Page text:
One of the most important (and confusing!) aspects of training runs is proper fueling. Taking in the right amount of fuel at the right time on runs will replenish your muscle glycogen stores (stored glucose), which will keep your energy levels up, and helps improve your performance, ensuring a strong finish.
The rule of thumb is to refuel during runs lasting longer than 75 minutes. If your run is longer than this, you should take in about 25 grams (or about 100 calories) of carbohydrate every 45 minutes. Simple, right?
The trickiest thing about fueling on long runs can be figuring out what to refuel with! Sure, there are millions of different GUs, blocks, shots and chews out there, but those are not your only options (especially if they leave you running to the bathroom, instead of the finish line)!
Sports supplements are composed purely of carbohydrates, meaning they are a super concentrated form of sugar. When you ingest sugar in such a concentrated form, it can cause the intestines to pull in water, leading to stomach upset, and the dreaded “runners’ trots”. All sports supplement packages say “consume with plenty of water” to prevent GI distress, but it still does not prevent it in from happening in every runner. Additionally, if you are not used to taking in such supplements, getting your body used to them can be a long, difficult process.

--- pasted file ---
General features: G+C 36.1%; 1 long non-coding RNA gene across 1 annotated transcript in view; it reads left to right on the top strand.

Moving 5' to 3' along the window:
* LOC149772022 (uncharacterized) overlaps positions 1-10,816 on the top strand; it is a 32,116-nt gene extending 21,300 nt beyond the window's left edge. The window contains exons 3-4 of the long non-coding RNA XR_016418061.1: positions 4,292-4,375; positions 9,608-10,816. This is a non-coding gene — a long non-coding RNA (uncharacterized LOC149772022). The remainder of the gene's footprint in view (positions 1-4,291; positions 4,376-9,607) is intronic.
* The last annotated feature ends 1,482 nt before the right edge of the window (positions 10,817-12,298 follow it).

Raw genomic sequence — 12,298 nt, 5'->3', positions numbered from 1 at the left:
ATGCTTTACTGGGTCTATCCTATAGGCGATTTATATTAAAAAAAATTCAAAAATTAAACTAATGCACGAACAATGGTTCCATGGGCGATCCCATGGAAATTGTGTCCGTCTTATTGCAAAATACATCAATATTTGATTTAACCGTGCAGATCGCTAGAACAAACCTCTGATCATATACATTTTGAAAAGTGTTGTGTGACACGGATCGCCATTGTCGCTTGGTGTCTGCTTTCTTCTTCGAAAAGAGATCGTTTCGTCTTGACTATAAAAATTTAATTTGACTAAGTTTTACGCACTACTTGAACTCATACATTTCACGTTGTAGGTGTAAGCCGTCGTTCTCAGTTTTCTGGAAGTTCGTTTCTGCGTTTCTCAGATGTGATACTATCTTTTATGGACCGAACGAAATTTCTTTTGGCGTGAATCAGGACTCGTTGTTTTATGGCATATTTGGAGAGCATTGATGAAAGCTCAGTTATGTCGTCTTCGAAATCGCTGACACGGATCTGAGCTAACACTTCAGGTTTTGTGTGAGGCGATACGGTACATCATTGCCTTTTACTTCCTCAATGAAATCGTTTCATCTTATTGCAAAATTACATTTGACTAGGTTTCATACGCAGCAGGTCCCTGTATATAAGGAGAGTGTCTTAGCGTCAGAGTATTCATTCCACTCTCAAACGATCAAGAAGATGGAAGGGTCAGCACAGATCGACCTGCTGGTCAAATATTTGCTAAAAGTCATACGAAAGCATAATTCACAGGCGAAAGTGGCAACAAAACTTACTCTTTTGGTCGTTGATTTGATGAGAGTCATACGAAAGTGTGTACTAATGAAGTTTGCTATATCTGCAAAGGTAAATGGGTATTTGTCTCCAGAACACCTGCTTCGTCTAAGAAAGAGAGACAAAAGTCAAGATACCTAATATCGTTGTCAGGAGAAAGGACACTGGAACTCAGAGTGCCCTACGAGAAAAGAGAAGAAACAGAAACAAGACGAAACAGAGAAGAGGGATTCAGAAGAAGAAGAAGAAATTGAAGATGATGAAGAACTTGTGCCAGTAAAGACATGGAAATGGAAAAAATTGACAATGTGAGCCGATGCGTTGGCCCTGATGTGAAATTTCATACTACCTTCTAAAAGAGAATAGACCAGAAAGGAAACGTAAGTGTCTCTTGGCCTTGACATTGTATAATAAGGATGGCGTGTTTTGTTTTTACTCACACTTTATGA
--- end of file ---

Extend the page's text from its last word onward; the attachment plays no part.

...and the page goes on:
Energy Gels, Chews, Chomps and Blocks are favored by many athletes due to there their ease and convenience. They all contain about 25 grams of carbohydrate and 100 calories per serving. But again, these products are not your only options, especially if you are looking for something a little more natural and less pricey! Plus, they will likely be better options for runners prone to stomach upset.
So, what does 100 calories and 25 grams of carbohydrate look like for some alternate fuel sources?
25 Jelly Beans
1 dried Medjool date
¼ c. raisins
1 Red Vine licorice twist
1 Fig Newton
4 ounces of a sports drink
4 large marshmallows
17 gummy bears
When completing a long run or race, fuel early and often. Use training runs not only as running practice, but as fueling practice! Once you figure out what works for you, your body will be ready to push long and hard on the way to achieving your next PR!
What is your fueling method during a workout? What is your favorite form of long run fuel?